Recurring Nightmares – OK Prix

“So listen to this one. I had something really odd happen during registration.”

“You forgot your headphones?”

“Ha, no. No, I remembered them. So I’m registering a pool, and I see a person a few chairs away from me call a judge. When he comes over, the guy tells the judge that one of the cards in his pack is missing. Like, not that he lost it, but that there was a fourteen-card pack.”

“So he took a rare.”

“Right, except it was a common that was missing, so it’s probably a foil that he just couldn’t pass up. Like, foil Elspeth or something. So they can’t find the card anywhere, because they didn’t look in his pocket, and the judge signs off on the sheet and they move on. I immediately know that’s going to be my pool. And of course, it was.”

“So you’re playing an 83 card pool?”

“No! I call a judge over as soon as I notice the notes in red, and I say there’s no way this is fair. There’s 1,900 other people in the room that all make decks with 84 cards, and I get to be the one guy with a smaller pool? What if it were a Wingsteed Rider or a Gray Merchant, you know? Something that changes the way I build my deck?”

“Yeah, of course they can’t just give you 83 cards. So what did they do, give you a new pool?”

“Well at first the judge just said, ‘It’s been signed off on, so we’re just going to leave it that way.’”

“He didn’t!”

“Yeah, he did, so I obviously appealed to the Head Judge. I expected them to either give me a new common or to switch me to one of the Sleep-in Special pools that was already on standby. So, the judge goes up to the front desk and talks it over with the Head Judge, and comes back and rules that they’ve given me a random common from Theros.”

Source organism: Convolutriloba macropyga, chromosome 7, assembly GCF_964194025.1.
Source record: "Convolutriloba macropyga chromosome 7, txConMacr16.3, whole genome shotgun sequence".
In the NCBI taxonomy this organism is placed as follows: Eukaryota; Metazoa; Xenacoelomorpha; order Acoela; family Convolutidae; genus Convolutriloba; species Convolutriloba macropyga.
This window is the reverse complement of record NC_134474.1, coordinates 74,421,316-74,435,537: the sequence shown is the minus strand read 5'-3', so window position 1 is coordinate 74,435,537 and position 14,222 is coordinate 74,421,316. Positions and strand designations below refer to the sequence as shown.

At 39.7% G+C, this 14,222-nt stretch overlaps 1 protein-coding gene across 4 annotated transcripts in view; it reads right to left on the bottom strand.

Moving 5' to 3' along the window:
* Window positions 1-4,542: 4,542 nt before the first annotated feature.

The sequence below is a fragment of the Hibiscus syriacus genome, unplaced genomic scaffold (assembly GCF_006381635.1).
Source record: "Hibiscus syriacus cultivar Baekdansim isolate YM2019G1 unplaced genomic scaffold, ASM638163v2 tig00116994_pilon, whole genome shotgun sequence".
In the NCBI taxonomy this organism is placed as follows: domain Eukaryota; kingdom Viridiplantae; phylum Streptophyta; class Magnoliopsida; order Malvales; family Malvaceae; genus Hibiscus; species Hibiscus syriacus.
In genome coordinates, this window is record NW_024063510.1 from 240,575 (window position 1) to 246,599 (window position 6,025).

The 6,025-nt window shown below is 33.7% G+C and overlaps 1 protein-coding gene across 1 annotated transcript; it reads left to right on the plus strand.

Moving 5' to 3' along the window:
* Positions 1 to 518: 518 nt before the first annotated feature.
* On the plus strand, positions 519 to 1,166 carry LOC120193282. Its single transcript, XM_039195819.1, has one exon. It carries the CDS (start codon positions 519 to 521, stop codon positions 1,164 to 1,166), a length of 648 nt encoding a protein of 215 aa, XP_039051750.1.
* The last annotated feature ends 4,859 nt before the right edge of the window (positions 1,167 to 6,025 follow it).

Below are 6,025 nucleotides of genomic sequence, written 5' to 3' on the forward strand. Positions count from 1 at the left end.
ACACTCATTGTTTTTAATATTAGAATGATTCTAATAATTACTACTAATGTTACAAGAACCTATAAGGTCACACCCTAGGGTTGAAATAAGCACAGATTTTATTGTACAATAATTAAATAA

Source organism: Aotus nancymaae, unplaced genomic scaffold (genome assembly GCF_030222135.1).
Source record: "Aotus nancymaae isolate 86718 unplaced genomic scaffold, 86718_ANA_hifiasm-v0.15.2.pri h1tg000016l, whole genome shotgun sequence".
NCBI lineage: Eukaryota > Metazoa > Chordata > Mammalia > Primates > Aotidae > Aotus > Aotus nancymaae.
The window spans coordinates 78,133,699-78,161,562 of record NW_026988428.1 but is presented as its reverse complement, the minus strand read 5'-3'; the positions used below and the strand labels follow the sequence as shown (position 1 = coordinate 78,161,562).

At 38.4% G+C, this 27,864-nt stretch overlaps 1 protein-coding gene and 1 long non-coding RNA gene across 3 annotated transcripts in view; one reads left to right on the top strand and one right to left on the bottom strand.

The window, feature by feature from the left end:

“What was the common?”


“Oh. Well that’s unexciting.”

“It is, I know. The good news is, while he was up talking to the HJ, I took a look at my pool, and I think it might be the best Sealed pool I’ve ever seen. The whole time he was up there, I was thinking ‘please don’t give me a new pool, please don’t give me a new pool…’”


Here was the deck I registered for GP Philly this weekend:

A few of these cards are low on the power curve. I would much rather be playing a good spell rather than a Nyxborn Rollicker, or a sweet threat over the Felhide brothers or Ragemonger. And yet, I have six on-color rares and a swath of removal that should keep me in nearly any game. I tried to temper my expectations for this deck, but as my former Team Sealed partner Brad put it: “I think your chances of making Day 2 just tripled.” He’s a math professor, so I’m going to take his word on this one.

I sat for round one, and pile shuffled my deck. A discerning audience will note that my deck as listed above is 41 cards. I was not aware of this prior to that pile shuffle.

The way deck registration works for Limited GPs with 2 sets in the pool is that one side of a sheet of paper is Theros, and one side is Born of the Gods. Your basic lands are listed on the front. Because the Temple is from BNG, it was listed on the back, and I just forgot to factor it in when I was making my land calculations. I think this is a pretty easy mistake to make, but it’s even easier to correct it if you actually count your deck before turning in your registration. I consistently make bone-headed mistakes like this in registration, because I’m usually in a hurry to get away from the table as soon as I can. I need to fix this, badly. So I was stuck with 41 in game 1 every round. And I paid for it.

I rattled off a quick pair of wins in the first two rounds to get to 2-0. In the third round, I was paired against Brendan McKay, an old-school pro who has recently returned to the game.